- The Washington Times - Friday, August 11, 2000

''Bless the Child" should not be mistaken for anything congenial to children, families or the devout.
About a 60-40 mixture of gothic abomination and ramshackle ineptitude, it won't be the credit director Chuck Russell will want to emphasize on Judgment Day.
He would be on safer ground with "Nightmare on Elm Street 3," although the best bet would be a comedy indulgence plea with "The Mask."
An agonized, star-crossed wife and mother in "Dreamed," Kim Basinger shows her versatility as an anxious spinster aunt in "Bless." Ostensibly a New York City nurse named Maggie O'Connor, she must assume the care of a niece, Cody, abandoned in the prologue by a strung-out kid sister, Jenna (Angela Bettis).
Autistic symptoms complicate the little girl's survival and recovery, but six years later, Maggie has coped, and Cody seems to be progressing indeed, progressing in the direction of fantastic telekinetic skills whenever she spins an object.
At that point, feckless Jenna returns as the cringing consort of an unscrupulous best-selling New Age guru, Eric Stark (Rufus Sewell), and demands the return of Cody.
When Maggie resists, the child is abducted; the heroine is obliged to struggle for a reconciliation or counterabduction during the remainder of a diabolically maladroit plot. She is assisted with commendable sincerity but dubious expertise or wallop by FBI agent John Travis (Jimmy Smits).
Self-denying in one respect, the filmmakers never indicate a romantic interest between nurse and G-man, who has been investigating cult killings of little ones. This grim mission has led Travis to Stark's creepy, burgeoning movement, which purveys such slogans as "No God but you" and "Do what you will, will what you do." Sounds like a job for the Mystery Men, and I wish they were on the case.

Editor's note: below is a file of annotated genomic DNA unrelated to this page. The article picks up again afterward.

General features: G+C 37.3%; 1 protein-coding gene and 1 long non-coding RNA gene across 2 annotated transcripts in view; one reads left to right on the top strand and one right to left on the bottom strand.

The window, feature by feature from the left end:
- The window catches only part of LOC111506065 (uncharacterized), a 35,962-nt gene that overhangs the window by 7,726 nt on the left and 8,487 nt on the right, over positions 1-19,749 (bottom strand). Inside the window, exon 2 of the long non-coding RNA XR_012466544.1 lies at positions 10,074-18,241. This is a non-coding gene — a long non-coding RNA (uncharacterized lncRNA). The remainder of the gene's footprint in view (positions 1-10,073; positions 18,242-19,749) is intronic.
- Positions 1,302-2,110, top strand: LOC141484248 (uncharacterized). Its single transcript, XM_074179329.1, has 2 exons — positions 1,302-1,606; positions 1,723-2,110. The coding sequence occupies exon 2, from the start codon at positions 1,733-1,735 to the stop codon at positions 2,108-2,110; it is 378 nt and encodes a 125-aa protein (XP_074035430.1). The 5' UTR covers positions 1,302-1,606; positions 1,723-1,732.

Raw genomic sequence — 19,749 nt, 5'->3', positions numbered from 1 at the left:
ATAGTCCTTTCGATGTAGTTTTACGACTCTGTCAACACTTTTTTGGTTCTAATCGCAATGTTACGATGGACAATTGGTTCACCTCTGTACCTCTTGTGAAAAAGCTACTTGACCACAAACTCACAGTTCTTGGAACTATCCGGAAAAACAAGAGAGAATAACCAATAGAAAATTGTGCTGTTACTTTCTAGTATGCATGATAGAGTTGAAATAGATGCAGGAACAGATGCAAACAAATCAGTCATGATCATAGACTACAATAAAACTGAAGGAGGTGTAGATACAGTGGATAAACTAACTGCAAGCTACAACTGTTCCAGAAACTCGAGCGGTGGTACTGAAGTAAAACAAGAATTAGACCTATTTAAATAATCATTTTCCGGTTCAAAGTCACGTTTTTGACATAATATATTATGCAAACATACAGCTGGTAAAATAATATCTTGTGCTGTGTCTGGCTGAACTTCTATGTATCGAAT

Mr. Sewell has some perverse fun with the softly menacing aspects of Stark, a devil's disciple specializing in the slaughter of children. He gets a couple of elaborately hateful scenes while threatening to corrupt or murder the juvenile actress cast as Cody, Holliston Coleman.
In one, Stark incinerates an elderly derelict; in another, he ponders hurling Cody from a rooftop after trying to lure her into jumping and revealing divine powers.
That's something of a sore point. The film simultaneously aggravates and defuses unsavory tendencies. While it causes more resentment than anything else to watch Cody placed in gratuitous jeopardy, she also is characterized as such a lock for divine intervention that the villain's threats remain empty and devoid of suspense in the long run.
Both the movie and the villain bungle an exercise in futility: pretending to be as bloodthirsty as possible.
The heroine doesn't get much credit for clever or effective countermeasures, although her brief snatch of Cody from an evil dentist's office looks hilariously desperate.
Miss Basinger does a lot of knuckle-biting and hand-clutching in the absence of persuasive intelligence and tenacity.
Of course, if she were blessed with a bit of elementary foresight, she wouldn't get stuck with heroines as inadequate as Maggie in thrillers as pitiful as "Bless the Child."

1/2 out of four stars
TITLE: "Bless the Child"
RATING: R (Sustained morbid apprehension about abducted and victimized children; interludes of graphic violence with supernatural trappings)
CREDITS: Directed by Chuck Russell
RUNNING TIME: 110 minutes

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